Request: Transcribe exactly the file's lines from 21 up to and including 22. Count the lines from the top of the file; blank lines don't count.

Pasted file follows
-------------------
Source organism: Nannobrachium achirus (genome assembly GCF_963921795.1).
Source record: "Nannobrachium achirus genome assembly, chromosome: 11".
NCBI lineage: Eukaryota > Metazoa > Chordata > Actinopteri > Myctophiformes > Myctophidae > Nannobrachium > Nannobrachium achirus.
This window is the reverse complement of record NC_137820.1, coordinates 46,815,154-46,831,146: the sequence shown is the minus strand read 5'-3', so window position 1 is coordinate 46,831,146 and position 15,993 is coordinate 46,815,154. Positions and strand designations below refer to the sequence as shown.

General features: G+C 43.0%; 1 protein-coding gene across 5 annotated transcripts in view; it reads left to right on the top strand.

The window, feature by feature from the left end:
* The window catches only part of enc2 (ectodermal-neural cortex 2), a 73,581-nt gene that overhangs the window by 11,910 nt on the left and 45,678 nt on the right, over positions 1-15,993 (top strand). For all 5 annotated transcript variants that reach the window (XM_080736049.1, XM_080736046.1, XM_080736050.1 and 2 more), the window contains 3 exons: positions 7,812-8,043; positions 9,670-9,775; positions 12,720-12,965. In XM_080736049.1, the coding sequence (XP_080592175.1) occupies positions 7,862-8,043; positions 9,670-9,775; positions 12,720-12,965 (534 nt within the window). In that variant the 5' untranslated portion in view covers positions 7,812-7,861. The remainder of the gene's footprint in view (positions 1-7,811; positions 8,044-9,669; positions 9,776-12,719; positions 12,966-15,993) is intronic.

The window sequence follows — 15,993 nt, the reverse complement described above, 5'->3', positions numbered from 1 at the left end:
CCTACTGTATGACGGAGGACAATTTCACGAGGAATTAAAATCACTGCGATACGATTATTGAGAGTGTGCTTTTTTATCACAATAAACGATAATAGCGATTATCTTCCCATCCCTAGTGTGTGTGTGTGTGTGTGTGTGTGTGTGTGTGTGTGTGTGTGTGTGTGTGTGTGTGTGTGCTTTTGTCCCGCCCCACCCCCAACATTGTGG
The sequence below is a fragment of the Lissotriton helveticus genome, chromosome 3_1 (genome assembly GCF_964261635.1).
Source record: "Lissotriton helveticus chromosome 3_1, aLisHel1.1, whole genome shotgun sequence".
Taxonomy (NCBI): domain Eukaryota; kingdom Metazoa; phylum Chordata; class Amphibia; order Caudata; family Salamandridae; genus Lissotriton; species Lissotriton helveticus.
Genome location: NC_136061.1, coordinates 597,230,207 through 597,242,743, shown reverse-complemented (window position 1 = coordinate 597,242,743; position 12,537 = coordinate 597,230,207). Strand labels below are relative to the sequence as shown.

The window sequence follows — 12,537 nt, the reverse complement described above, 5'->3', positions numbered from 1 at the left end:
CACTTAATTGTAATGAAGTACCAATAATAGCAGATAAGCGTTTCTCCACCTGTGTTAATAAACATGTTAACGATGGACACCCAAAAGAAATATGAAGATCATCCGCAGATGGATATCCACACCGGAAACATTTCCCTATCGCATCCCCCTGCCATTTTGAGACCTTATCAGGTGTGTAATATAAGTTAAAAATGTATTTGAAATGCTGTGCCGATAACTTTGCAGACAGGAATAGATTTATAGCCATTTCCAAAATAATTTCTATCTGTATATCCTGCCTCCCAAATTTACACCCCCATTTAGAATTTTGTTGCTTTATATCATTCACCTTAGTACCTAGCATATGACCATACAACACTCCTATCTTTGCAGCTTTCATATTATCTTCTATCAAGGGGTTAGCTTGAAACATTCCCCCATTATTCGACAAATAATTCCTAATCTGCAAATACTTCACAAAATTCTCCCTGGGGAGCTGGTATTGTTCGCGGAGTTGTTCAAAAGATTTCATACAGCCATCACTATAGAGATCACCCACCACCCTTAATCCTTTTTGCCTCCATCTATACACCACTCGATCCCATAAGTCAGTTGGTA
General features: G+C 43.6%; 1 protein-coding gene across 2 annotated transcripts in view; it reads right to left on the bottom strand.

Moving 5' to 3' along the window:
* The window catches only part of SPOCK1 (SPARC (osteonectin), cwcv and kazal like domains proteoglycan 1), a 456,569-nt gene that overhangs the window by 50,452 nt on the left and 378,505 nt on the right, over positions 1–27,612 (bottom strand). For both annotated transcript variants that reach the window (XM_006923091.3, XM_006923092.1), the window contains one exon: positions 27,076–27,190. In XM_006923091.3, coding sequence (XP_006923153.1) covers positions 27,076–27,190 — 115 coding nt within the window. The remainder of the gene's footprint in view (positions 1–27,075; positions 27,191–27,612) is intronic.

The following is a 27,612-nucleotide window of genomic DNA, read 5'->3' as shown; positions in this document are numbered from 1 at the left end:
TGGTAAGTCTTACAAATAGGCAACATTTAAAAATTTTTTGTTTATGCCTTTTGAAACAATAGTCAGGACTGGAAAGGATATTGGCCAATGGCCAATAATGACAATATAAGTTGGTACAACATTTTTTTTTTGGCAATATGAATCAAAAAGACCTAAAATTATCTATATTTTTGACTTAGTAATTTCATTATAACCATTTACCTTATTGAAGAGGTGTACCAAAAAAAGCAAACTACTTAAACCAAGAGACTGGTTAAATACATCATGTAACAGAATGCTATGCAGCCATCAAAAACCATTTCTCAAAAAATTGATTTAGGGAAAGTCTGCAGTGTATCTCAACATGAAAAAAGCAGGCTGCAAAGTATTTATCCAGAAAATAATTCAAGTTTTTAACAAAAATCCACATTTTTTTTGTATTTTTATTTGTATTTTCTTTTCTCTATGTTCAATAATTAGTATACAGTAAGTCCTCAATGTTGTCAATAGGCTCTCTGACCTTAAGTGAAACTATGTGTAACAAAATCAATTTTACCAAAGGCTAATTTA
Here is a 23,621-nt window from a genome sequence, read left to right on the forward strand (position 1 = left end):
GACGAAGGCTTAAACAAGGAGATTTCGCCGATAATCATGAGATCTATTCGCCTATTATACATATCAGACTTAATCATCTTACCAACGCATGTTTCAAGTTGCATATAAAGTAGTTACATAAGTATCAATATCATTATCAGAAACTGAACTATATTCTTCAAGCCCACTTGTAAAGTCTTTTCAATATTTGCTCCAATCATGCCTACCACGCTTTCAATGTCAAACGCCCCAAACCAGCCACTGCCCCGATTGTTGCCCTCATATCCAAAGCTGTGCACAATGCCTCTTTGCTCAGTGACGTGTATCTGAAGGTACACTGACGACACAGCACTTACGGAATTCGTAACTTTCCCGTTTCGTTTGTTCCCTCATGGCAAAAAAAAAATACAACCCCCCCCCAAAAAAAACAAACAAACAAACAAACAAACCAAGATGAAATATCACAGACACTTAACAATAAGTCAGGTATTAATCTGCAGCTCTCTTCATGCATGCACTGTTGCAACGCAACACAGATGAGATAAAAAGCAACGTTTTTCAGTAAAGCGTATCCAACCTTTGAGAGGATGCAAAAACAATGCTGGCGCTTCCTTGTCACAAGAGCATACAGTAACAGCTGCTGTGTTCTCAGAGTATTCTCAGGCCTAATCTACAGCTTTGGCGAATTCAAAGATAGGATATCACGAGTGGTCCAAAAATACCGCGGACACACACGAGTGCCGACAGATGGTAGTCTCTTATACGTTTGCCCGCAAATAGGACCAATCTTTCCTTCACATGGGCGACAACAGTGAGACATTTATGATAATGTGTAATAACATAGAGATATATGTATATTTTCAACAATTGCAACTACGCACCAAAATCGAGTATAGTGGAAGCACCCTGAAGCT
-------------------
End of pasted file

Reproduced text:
Here is a 23,621-nt window from a genome sequence, read left to right on the forward strand (position 1 = left end):
GACGAAGGCTTAAACAAGGAGATTTCGCCGATAATCATGAGATCTATTCGCCTATTATACATATCAGACTTAATCATCTTACCAACGCATGTTTCAAGTTGCATATAAAGTAGTTACATAAGTATCAATATCATTATCAGAAACTGAACTATATTCTTCAAGCCCACTTGTAAAGTCTTTTCAATATTTGCTCCAATCATGCCTACCACGCTTTCAATGTCAAACGCCCCAAACCAGCCACTGCCCCGATTGTTGCCCTCATATCCAAAGCTGTGCACAATGCCTCTTTGCTCAGTGACGTGTATCTGAAGGTACACTGACGACACAGCACTTACGGAATTCGTAACTTTCCCGTTTCGTTTGTTCCCTCATGGCAAAAAAAAAATACAACCCCCCCCCAAAAAAAACAAACAAACAAACAAACAAACCAAGATGAAATATCACAGACACTTAACAATAAGTCAGGTATTAATCTGCAGCTCTCTTCATGCATGCACTGTTGCAACGCAACACAGATGAGATAAAAAGCAACGTTTTTCAGTAAAGCGTATCCAACCTTTGAGAGGATGCAAAAACAATGCTGGCGCTTCCTTGTCACAAGAGCATACAGTAACAGCTGCTGTGTTCTCAGAGTATTCTCAGGCCTAATCTACAGCTTTGGCGAATTCAAAGATAGGATATCACGAGTGGTCCAAAAATACCGCGGACACACACGAGTGCCGACAGATGGTAGTCTCTTATACGTTTGCCCGCAAATAGGACCAATCTTTCCTTCACATGGGCGACAACAGTGAGACATTTATGATAATGTGTAATAACATAGAGATATATGTATATTTTCAACAATTGCAACTACGCACCAAAATCGAGTATAGTGGAAGCACCCTGAAGCT